Technology Entrepreneurship Task Force|
advances at VU School of Engineering
BEDROCK blasting is set to begin Wednesday morning for construction of the new Engineering and Science Building of the Vanderbilt University School of Engineering (VUSE), which will house an Innovation Center.
Meanwhile, with less fanfare, the two-year-old VUSE Technology Entrepreneurship Task Force (TETF) is also accelerating.
During its scheduled meeting later this month, the group will address its action agenda, TETF Chairman Doug Schmidt, Ph.D., told VNC.
The TETF was created by VUSE Dean Philippe Fauchet in October 2012, less than four months after he joined Vanderbilt from the University of Rochester.
Soon after his selection to succeed Dean Kenneth Galloway, Fauchet began making clear that he saw Vanderbilt's consciously cultivated interdisciplinary tradition and practices as highly developed and deserving greater recognition in all quarters; and, that he views entrepreneurship as a core component of the culture of the Engineering school and the making of "genuine entrepreneurs" as one of the school's priorities.
In public appearances, Fauchet has regularly thanked Galloway for having put the school on the nation's academic map, setting the stage for further leadership. The undergraduate programs of VUSE and Vanderbilt University, overall, were recently accorded their highest rankings thus far in the history of the U.S. News & World Report collegiate rankings.
Among top items for this month's TETF meeting:
► Continue contributing to definition of the VUSE Innovation Center, which is to be in the new building this week's boom heralds. The center will, among other things provide on- and off-campus groups early word of VU technological innovation & development that is considered "post-research lab, but pre-Entrepreneur Center."
► Plan a milestone VUSE Technology Entrepreneurship event for Spring 2015.
► Planning further VUSE Innovation Roundtables at the Nashville Entrepreneur Center, where a previous pilot program centered around the Vanderbilt Initiative in Surgery and Engineering (VISE, worth a look here).
► Continue work on potential joint Masters in technological entrepreneurship with the Owen Graduate School of Management.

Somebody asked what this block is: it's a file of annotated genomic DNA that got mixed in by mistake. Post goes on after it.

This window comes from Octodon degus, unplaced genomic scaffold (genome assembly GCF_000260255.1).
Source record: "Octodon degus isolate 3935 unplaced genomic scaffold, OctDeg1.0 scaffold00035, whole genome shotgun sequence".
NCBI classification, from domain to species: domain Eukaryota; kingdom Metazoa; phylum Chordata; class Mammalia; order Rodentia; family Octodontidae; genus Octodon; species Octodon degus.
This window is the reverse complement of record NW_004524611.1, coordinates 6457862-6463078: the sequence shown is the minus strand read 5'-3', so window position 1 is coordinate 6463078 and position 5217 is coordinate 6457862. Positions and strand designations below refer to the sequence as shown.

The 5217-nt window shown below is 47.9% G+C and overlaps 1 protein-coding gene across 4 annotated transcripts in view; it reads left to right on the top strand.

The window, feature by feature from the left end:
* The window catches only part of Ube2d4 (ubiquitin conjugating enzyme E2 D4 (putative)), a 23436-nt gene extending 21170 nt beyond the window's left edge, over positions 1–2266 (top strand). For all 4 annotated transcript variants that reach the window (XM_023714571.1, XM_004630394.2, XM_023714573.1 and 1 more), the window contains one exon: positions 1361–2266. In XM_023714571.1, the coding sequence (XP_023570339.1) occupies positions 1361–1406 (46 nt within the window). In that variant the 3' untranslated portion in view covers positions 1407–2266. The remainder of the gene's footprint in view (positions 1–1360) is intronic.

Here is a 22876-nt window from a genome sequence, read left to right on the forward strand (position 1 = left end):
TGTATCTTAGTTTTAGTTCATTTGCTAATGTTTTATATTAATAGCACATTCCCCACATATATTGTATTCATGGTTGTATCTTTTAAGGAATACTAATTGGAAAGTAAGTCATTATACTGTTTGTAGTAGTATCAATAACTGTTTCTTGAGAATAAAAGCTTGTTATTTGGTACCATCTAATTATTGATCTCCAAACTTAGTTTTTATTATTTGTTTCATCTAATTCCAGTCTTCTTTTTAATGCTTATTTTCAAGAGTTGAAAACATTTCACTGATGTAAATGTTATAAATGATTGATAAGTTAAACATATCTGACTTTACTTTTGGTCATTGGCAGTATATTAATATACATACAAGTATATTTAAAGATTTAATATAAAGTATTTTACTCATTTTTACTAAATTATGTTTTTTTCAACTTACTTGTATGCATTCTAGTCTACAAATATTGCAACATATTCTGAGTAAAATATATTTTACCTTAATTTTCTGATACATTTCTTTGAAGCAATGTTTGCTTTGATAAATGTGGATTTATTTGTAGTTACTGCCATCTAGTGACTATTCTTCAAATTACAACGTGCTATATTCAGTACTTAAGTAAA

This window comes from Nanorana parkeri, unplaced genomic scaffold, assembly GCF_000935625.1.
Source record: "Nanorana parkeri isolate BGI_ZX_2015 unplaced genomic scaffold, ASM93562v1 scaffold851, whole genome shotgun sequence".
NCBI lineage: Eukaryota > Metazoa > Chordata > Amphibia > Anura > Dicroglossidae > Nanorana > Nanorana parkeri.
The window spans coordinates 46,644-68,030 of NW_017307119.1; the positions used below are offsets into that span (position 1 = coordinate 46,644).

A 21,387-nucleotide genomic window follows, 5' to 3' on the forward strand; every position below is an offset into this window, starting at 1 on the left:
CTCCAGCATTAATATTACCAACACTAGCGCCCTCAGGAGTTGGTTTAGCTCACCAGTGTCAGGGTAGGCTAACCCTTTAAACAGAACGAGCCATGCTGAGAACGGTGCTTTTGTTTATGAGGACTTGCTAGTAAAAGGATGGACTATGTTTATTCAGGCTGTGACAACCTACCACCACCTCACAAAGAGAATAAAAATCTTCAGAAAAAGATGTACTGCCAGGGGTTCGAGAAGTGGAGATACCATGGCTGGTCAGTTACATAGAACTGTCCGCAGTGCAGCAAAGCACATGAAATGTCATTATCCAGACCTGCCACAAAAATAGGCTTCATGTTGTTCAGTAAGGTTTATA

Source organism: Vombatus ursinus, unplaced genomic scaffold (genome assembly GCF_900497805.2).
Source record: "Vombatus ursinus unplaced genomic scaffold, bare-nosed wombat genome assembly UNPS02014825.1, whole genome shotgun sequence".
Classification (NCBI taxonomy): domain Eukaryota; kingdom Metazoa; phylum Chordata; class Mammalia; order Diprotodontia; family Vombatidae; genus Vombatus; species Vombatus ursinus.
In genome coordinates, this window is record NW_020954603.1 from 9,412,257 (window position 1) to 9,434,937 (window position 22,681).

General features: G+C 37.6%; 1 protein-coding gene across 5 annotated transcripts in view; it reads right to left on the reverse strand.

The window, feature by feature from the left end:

► Consider VUSE progress toward creating a Professional Master Program in Computer Science within VUSE, with emphasis on Mobile Cloud Computing. According to materials Schmidt provided, this effort would leverage faculty expertise in digital learning technologies.
► Report on efforts to document student-faculty entrepreneurship spotlights on the VU website, in the interim prior to the opening of the new Engineering & Science Building.
► Monitoring progress in Google's Nashville hub, which has been established, in part, to link local entrepreneurs with resources at Google and in other Google Hub cities.
There are other VUSE offerings, including an Entrepreneur Studio course, through which some undergraduates in Engineering management are teamed with area startups at the Nashville Entrepreneur Center. Among other requirements, the VUSE students evaluate the startups' business plans.
There are other entrepreneurial nodes active elsewhere on campus.
For example, the Vanderbilt Innovation and Entrepreneurship Society (VINES) seeks to rally all students in all schools to the cause, and currently has about 150 active members. In November, VINES is replicating the 3-Day Startup Vanderbilt it held last spring; and, in the Spring VINES plans to hold a 48-Hour Launch event. Here is VINES's plan for this year.
In addition, as previously reported, lifescience-oriented students and others from the Vanderbilt campus have for several been active in both the annual Vanderbilt TechVenture Challenge and the Graduate Alliance of LifeScienceTN.
Other Vanderbilt innovation initiatives are more inwardly focused, but nonetheless tapping into faculty entrepreneurism. One example: The new-ish Institute for Digital Learning, led by Douglas Fisher, Ph.D., who has in the course of things become a thought leader regarding massively open online courses (MOOCs). The IDL's Faculty Innovation Program is a source of seed funding for faculty MOOC development, analytics development and related learning-oriented development.
Further, not long before Fauchet's appointment as VUSE dean, Vanderbilt University appointed Alan Bentley, previously associated with the Cleveland Clinic, to lead its Office of Technology Transfer and Commercialization (CTTC). CTTC, reporting to Associate Vice Chancellor Gordon Bernard, M.D., has long been pursuing expansion of relationships with the local entrepreneurial and investor communities, and maintains an entrepreneurial advisory board and other ties to the startup sector.
In 2012, Schmidt laid-out the case for an Innovation push, with greater VUSE-Industry collaboration, in a column for VNC. Earlier-still, VUSE colleague Janos Sztipanovits urged aggressive collaboration among VU, industry and Metro Nashville government, to foster, among other things, a "cloud" of small, aggressive companies to help commercialize technology being spawned on campus, and then more likely to be commercialized by companies in other cities. Sztipanovits is the E. Bronson Ingram Distinguished Professor of Engineering.
Members of the TETF include, in addition to Schmidt* (asterisk denotes those named to the TETF at its inception in 2012):
Schmidt said courses within the Professional Master Program are likely to include: